Monday, November 14, 2016

Anal Gland problems in Dogs and Cats - the Annoying Bum Scooting

Once upon a time, there was a dog called Spot.  Spot is a gorgeous happy Pug who just loves his mum and his Nan.

He (sort of) loves his vet too. His vet is me, and I am Dr Liz.
No, this isn't Spot. This is Spot's body double (although not a Pug). Spot was too shy to show his face (or bottom).

He really loves me when I don't need to do anything to his bottom - after all, we now have the infrared temperature thingo (we just point it at the gums and we get a temp).

He knows as well as I do that I do not like to go near the bums of animals - it really does not do anything for me at all.

He (sort of) loves me when I have to see him because he has started scooting again.

You see, Spot has anal gland problems, which means that he needs to visit me on a regular basis (usually 6-8 weeks) to have them "cleaned out".

He knows "Dr Liz's rules - I do something yuck, I do something nice".  This means I give lots of yummy home made liver treats at the front end whilst I am expressing the anal glands at the other end.

Cleaning anal glands is a "Dirty Job", although I have never seen it featured on the TV show!  It should be!

Another cute puppy photo - toy breeds often need anal gland support.
As a vet who loves animals, I am constantly looking into things or ways to help my animal friends, whether it be with the latest in technology, medications, therapies, or nutritional support products.

When it comes to anal glands, things are no different.

But let's get back to the beginning....

What are Anal Glands?  The short version is that they are a pair of tear shaped glands with a narrow duct which opens on either side of the anus (the duct opening is at 3 and 9 o'clock if you look at the bum front on).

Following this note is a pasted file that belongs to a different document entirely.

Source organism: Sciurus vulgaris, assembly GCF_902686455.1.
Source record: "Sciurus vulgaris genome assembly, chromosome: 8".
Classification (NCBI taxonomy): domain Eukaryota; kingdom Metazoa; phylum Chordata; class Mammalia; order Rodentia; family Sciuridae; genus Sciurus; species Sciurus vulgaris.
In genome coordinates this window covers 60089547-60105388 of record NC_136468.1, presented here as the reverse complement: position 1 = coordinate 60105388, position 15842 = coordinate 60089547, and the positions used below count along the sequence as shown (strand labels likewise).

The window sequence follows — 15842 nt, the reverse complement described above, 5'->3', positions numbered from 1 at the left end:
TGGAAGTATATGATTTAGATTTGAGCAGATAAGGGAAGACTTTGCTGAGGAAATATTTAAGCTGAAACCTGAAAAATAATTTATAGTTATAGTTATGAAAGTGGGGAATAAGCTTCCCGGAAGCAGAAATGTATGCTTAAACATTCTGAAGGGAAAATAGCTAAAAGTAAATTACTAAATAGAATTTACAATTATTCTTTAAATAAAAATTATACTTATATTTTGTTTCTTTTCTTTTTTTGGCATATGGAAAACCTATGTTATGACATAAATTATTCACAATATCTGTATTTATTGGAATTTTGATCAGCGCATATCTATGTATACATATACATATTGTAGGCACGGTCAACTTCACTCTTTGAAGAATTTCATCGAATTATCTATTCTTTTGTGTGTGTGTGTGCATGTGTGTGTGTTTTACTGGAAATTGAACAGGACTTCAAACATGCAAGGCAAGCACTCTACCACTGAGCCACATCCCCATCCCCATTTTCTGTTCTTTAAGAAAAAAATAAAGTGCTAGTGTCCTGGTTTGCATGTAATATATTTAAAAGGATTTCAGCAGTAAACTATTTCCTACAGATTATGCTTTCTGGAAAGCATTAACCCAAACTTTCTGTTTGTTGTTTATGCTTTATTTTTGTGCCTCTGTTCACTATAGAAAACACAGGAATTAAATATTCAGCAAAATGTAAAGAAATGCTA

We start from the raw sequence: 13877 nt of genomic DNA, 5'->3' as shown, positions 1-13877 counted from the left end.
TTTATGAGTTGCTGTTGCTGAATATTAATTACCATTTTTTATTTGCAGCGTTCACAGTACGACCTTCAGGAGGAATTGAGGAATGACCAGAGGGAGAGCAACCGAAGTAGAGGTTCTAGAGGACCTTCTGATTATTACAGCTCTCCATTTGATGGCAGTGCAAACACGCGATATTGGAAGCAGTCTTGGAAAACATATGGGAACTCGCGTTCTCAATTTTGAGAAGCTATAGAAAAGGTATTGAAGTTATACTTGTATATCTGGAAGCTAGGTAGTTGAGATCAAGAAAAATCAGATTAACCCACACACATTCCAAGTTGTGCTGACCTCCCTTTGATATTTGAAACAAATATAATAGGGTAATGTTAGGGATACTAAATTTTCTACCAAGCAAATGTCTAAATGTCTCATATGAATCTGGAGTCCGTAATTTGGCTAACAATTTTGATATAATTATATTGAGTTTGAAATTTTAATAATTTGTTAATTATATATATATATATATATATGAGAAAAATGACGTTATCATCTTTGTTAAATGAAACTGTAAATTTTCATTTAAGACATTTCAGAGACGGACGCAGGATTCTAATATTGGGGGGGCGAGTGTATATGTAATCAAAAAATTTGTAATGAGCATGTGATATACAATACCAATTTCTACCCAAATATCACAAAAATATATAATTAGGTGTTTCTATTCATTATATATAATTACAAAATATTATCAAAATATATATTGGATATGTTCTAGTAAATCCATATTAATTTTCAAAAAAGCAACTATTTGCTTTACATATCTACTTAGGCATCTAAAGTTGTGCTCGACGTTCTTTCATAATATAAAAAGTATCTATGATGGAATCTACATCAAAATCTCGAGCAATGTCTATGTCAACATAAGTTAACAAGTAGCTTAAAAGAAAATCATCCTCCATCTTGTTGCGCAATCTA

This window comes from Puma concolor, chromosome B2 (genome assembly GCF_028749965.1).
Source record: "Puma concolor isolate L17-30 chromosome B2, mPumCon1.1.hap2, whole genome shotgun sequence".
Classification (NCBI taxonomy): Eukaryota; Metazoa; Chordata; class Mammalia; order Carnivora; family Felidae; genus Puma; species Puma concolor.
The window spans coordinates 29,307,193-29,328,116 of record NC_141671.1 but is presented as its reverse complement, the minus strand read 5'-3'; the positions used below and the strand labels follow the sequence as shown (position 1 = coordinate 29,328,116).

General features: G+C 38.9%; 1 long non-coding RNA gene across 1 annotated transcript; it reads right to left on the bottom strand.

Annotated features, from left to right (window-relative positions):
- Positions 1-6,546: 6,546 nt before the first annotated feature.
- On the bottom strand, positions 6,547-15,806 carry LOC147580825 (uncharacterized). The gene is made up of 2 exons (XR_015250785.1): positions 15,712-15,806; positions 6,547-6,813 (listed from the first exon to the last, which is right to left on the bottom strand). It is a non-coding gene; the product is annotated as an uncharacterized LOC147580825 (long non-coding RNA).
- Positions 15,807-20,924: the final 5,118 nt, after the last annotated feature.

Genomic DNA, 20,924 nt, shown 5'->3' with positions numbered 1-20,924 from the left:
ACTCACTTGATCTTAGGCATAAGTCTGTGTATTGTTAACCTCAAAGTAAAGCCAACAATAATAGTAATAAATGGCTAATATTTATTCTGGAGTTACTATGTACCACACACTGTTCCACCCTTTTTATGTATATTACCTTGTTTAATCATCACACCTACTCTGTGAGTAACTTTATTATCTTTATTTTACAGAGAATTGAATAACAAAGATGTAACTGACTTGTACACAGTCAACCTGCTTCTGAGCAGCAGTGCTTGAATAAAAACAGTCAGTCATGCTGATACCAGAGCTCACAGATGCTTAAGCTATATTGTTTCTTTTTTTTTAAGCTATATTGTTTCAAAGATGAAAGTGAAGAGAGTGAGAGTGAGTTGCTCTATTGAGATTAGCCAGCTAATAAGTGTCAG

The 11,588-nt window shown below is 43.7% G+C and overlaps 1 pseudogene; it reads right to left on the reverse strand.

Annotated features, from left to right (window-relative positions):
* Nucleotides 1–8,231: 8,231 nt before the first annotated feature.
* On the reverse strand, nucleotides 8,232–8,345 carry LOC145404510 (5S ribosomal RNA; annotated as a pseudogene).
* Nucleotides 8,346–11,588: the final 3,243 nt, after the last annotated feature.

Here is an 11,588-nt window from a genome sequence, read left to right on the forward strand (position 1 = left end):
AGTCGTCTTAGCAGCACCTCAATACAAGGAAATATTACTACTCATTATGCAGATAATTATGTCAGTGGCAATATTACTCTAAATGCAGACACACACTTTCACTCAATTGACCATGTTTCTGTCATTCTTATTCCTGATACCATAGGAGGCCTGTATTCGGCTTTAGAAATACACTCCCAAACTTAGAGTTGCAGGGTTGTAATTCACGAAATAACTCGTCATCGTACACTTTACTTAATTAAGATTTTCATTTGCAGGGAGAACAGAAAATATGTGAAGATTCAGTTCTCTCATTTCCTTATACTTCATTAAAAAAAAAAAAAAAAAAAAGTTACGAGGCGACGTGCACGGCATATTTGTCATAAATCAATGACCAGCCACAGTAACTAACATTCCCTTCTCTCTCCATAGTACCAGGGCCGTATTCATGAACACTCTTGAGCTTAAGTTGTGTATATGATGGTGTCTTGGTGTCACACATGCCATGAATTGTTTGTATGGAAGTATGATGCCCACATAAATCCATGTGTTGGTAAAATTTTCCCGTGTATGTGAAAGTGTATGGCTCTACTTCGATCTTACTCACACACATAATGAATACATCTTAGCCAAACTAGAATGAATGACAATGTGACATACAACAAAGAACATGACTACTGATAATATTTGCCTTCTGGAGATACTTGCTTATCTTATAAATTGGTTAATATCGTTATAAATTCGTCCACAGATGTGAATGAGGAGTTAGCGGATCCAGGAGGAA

What do they do?  Well, there are many theories.  In cats, the information it contains depends on the situation the cat is in - it is commonly released in fear, and is a common warning signal of "danger" to other cats.  In dogs, they are expressed in fear, but it is theorised that their purpose is as a source of information to other dog and "non dog" animals. 

What information they want to share is up for debate, but I suspect it is about territory and ownership.

Why do some pets get problems and not others? Why are toy breeds more likely to have anal gland problems compared to the giant breeds?  Why do pets improve if their allergies are managed better?

It is believed that with pets with allergic skin disease, the allergies causes swelling of the ducts, narrowing it even further, making it very difficult for the muscles around the anal glands to squeeze the material out during toileting.

It is believed that in some toy breeds, the anatomy in the area makes it very difficult to for the anal glands to empty (some vets remove anal glands for that reason).

A cute puppy is much better looking than anal glands.
It is also possible that toy breeds are bred to be more "baby like", and therefore never master the need to empty those anal sacs to mark their territory. Or, it could be that their diet is not as fibre rich as it should be, so those anal muscles do not get the exercise.

 What can be done to help? 
There are many published and anecdotal strategies.
NEW for 2016  at Russell Vale vets - Glandex
1. Improving the quality and type of fibre in your pet's diet

2. Regular vet checks to ensure that your pet's anal glands need emptying

3. Hypoallergenic diet (food allergies have been implicated in some dogs)

4. Short course of prescription medication to reduce inflammation

5. Probiotics - to improve digestive health

Next time I see Spot, I am going to share with him some great news about a yummy chew that combines 1 and 4, with a natural antiinflammatory, which I am sure is going to give him peace.

I am Dr Liz, the mad vet from Bellambi, and Anal Gland Expressor Extraordinare.

As for those who are thankful that I didn't write about Piper again, sadly, she also did suffer from anal gland problems as a puppy.

Yes, she is the gift that keeps on giving!

We were able to solve her problem through the strategies listed above.